Eco-Friendly Office Attire: A Style Guide
We all want to be more eco-conscious in our choices when shopping for office attire, but let’s face it– in a sea of “made in China” tags, it’s tough to find high-quality, stylish pieces that are kind to the earth and the people on the earth. Never fear, my fair friends! Being eco-friendly doesn’t mean you need to waltz into the office wearing a hemp scarf and an organic jersey skirt made of the same material as your yoga pants.
When I begin the hunt for a new addition to my wardrobe, I keep an eye out for what I call the Fair Elements of Style. Today, for example, I’ve put together a few looks comprised of items that reflect one or more of the following qualities:
Fair Trade Organic Made in the USA Recycling/Upcycling Second-Hand Vegan Vintage
Look #1: A Day at the Office You can’t go wrong when you combine navy, cream and camel. They are similar to grey and black in terms of versatility, but a little less severe. Timeless and elegant, these colors will never go out of style, so separates in these colors make sensible, long-term investment pieces.
Shirt is 100% silk and made in the USA by Carrie Parry. For each garment purchased, a tree is purchase through Trees for the Future. Read more about Carrie Parry’s extensive sustainability policies here.
Look#2: After-hours Event These jewel-toned shift dresses are classic staples that can easily take you from lunch meetings to an evening event. Any piece of clothing that can do double-duty in this way is a style win and an eco win in my book. Create a conservative, casual style by adding flats and a cardigan or blazer to these classic shifts, or dress them up for evening by adding statement jewelry and black patent spike heels.
Gold necklace is vintage Monet from Etsy.
Dresses are made in the USA by Nanette Lepore. Yellow dress w/ tie detail (on sale!) available here; Jade and violet dresses w/ bracelet sleeves available here.
As you can see from the looks above, Etsy and Ebay are go-to resources for me, especially when it comes to finding vintage and used shoes and jewelry. However, I’ve had many readers tell me that they find these sites much too overwhelming in terms of choices.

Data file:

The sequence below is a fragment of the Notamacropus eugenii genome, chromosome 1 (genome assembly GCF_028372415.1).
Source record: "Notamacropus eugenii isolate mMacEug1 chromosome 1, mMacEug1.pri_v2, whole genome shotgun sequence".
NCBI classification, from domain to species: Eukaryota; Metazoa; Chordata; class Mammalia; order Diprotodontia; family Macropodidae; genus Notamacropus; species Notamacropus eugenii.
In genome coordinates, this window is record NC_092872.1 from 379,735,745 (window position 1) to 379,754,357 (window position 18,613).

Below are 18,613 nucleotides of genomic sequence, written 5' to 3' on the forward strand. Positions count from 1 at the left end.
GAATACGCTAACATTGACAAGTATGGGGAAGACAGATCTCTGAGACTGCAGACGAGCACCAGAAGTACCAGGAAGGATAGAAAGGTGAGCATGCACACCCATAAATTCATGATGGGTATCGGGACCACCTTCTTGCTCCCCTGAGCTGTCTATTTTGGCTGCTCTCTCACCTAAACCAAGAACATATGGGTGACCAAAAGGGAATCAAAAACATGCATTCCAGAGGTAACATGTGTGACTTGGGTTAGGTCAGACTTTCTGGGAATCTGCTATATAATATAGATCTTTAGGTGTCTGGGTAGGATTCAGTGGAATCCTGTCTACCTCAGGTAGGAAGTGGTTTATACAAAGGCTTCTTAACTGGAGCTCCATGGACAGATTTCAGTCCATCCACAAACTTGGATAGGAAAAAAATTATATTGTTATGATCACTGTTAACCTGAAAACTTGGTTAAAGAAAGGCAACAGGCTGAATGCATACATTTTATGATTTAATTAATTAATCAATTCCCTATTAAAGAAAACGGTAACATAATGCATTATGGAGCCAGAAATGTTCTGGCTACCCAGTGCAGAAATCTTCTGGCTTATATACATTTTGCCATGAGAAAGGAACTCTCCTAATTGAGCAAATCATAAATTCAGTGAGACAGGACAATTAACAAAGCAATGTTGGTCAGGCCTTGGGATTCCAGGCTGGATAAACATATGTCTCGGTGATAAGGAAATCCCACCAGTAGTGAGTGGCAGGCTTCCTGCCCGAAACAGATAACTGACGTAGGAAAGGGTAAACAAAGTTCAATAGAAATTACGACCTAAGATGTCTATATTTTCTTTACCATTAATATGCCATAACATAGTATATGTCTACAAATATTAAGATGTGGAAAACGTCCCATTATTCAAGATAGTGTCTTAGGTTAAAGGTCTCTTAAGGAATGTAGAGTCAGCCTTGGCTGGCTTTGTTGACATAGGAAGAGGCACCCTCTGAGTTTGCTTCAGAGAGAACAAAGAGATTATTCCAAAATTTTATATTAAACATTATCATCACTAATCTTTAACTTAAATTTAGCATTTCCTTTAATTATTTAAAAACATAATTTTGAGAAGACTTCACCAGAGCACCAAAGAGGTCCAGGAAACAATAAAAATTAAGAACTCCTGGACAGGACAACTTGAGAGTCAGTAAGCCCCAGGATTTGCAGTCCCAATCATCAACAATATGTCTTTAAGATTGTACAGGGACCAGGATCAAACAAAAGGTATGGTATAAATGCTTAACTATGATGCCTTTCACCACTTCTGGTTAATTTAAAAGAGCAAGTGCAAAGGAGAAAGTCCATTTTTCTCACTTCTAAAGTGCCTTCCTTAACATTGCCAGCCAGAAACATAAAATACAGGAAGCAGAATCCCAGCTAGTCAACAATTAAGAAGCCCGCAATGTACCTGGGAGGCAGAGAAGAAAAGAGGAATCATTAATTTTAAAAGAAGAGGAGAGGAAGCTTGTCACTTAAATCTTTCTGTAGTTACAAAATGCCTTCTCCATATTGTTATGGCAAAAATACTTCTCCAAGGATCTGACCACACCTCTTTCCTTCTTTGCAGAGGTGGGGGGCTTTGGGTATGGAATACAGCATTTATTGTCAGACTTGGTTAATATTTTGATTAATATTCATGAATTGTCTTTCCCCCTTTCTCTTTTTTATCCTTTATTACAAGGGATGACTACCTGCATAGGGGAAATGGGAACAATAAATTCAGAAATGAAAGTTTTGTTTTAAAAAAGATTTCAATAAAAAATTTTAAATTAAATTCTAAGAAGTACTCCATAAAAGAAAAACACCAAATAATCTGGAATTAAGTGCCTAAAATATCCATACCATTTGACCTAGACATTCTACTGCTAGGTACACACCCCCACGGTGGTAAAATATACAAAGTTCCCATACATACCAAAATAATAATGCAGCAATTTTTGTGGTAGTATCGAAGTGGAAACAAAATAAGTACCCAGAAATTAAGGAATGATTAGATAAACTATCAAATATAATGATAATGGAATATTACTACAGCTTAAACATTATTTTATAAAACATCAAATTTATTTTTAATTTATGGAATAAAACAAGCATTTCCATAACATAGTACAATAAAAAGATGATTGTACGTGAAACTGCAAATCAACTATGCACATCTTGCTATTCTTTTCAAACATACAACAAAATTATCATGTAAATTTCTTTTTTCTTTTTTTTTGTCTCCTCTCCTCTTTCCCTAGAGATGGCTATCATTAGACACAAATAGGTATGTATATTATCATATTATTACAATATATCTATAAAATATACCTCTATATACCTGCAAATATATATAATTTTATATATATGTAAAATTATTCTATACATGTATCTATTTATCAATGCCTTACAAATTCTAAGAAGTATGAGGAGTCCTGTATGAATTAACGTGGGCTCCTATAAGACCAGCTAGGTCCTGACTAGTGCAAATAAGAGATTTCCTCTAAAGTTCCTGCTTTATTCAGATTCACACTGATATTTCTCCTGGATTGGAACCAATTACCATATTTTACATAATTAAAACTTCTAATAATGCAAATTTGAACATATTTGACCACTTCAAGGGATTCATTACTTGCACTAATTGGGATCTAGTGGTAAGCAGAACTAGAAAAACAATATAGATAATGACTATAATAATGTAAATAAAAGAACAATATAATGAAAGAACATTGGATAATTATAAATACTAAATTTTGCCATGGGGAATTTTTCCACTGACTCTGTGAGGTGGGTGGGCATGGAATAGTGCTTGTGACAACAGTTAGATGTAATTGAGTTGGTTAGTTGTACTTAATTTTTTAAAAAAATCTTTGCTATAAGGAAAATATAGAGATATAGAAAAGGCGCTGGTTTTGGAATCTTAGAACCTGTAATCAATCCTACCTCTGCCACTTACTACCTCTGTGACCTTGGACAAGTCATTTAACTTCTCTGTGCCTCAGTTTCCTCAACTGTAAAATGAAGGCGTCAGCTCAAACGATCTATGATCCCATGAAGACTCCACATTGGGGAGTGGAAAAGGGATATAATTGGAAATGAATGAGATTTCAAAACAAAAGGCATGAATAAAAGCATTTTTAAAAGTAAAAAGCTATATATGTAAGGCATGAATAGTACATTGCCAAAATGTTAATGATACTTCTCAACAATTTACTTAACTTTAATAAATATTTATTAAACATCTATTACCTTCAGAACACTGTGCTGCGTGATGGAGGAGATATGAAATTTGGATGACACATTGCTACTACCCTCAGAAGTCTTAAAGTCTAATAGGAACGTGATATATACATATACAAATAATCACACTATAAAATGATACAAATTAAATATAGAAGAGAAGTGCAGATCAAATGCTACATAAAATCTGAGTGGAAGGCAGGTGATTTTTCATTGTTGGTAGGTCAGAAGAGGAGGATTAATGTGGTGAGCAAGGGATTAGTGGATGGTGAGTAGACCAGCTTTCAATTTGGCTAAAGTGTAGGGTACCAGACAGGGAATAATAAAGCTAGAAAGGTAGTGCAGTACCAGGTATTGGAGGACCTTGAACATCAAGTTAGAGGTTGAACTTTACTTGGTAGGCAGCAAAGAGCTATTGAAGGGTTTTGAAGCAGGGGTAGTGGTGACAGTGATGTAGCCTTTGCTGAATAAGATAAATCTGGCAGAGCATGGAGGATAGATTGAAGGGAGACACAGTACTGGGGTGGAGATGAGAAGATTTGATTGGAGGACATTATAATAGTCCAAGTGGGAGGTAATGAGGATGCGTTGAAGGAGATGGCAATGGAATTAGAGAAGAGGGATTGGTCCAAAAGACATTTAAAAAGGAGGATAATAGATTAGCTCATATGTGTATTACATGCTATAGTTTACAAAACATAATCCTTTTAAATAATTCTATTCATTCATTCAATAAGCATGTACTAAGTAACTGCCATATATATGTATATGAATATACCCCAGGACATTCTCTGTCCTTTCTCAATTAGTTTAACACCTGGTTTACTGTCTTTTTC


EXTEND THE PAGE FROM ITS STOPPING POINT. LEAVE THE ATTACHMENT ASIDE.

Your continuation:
The trick to finding what you want and need on huge web sites like these is to know exactly what you’re looking for. For example, searching for “Stella McCartney black patent heels size 7″ on Ebay is going to get you much better results than”black heels.” And on Etsy, you can filter your results to include only vintage items, making it easier to guarantee you are reusing and recycling through your purchases.
My last piece of advice is not limited to shopping for work attire, but can applied across the board to any clothing purchases you make in the future: no matter how good of a deal it is, or how on-trend it is, if you don’t love it–and I mean absolutely LOVE it–don’t buy it. I know we hear this all the time, but it bears repeating. Every piece you purchase should fit you well and make you feel confident when wearing it. If these criteria have not been met, you might wear it once, but your hard-earned money will be wasted, and the item will end up in the back of your closet or worse yet, adding to the tons of clothing that we throw away each year.
Today I’ve shared just a few of the many options out there for all of you stylish Eco Women who are looking to expand your wardrobes fairly and kindly. For more fair fashion inspiration, I encourage you to stop in and visit with me at www.myfairvanity.com every once in a while.